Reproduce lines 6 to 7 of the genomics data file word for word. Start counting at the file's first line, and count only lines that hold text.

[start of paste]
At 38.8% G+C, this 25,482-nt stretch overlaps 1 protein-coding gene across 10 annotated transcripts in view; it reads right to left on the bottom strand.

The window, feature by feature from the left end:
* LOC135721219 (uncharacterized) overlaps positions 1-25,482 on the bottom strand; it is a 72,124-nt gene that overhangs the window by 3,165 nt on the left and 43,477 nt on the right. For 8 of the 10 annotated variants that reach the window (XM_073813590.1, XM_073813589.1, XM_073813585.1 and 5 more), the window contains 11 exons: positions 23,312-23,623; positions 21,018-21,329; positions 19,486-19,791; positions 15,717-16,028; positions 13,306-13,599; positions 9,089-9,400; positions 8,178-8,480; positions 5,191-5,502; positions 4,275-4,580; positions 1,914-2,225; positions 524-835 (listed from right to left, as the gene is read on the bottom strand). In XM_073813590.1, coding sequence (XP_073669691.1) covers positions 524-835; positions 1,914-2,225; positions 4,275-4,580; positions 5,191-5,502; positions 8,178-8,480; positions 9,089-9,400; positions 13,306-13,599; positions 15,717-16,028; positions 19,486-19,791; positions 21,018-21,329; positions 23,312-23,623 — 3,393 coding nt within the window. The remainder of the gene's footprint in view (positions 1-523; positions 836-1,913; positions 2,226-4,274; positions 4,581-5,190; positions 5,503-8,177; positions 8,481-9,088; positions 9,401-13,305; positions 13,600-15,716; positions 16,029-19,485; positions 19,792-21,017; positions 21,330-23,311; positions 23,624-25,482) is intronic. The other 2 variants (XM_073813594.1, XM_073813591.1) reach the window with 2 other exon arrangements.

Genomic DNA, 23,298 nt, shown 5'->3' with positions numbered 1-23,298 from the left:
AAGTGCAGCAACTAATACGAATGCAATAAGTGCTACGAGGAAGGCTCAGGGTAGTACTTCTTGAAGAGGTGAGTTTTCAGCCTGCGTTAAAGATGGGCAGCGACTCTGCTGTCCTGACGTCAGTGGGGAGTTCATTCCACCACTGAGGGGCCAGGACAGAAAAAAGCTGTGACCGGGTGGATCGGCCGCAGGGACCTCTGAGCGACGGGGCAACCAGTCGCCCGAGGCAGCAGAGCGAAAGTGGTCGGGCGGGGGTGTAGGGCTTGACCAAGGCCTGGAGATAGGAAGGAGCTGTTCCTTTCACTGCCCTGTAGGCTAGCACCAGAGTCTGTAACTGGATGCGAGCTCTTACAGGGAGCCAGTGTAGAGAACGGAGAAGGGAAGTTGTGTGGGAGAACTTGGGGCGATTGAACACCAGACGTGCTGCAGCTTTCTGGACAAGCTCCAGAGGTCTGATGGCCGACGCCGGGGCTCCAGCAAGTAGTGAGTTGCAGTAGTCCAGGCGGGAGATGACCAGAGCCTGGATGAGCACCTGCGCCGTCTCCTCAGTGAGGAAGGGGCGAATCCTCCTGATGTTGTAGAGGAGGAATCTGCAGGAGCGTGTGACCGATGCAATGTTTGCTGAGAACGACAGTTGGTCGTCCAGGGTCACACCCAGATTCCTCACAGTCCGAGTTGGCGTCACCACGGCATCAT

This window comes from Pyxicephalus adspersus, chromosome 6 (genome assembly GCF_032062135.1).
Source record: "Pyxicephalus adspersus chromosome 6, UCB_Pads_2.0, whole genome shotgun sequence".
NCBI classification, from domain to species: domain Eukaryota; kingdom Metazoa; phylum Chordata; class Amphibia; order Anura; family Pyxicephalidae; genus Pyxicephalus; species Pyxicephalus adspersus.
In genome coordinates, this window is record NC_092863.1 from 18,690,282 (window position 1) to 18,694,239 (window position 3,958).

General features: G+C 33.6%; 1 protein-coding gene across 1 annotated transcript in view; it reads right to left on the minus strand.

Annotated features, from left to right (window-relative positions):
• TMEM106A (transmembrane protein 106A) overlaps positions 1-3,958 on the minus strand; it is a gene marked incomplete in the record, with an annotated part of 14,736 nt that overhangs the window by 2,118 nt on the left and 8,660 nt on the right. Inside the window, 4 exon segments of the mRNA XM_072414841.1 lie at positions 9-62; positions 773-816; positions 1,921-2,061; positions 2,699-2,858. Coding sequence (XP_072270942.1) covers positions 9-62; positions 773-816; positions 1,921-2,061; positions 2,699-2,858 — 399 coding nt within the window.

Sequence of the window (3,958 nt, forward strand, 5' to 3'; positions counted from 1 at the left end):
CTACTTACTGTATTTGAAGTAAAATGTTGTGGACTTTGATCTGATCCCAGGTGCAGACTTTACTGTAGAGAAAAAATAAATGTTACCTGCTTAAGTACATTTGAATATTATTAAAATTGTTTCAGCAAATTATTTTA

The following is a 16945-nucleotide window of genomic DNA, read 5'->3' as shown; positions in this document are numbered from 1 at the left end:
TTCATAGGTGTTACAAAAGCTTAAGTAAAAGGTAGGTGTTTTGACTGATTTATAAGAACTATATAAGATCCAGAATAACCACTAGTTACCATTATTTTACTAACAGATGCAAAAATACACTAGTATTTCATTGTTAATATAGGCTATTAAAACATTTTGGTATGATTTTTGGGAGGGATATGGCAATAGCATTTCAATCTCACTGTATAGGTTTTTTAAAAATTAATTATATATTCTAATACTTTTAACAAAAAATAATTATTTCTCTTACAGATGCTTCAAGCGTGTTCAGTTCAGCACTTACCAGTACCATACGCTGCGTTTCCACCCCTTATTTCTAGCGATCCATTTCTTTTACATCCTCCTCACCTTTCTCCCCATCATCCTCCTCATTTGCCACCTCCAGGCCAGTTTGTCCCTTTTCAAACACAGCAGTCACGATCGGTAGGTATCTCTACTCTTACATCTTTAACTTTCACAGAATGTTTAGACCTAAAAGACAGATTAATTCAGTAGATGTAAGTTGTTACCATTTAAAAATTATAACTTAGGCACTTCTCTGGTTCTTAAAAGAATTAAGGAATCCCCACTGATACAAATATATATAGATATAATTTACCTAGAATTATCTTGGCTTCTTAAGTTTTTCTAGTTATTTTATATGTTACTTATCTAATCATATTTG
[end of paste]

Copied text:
This window comes from Pyxicephalus adspersus, chromosome 6 (genome assembly GCF_032062135.1).
Source record: "Pyxicephalus adspersus chromosome 6, UCB_Pads_2.0, whole genome shotgun sequence".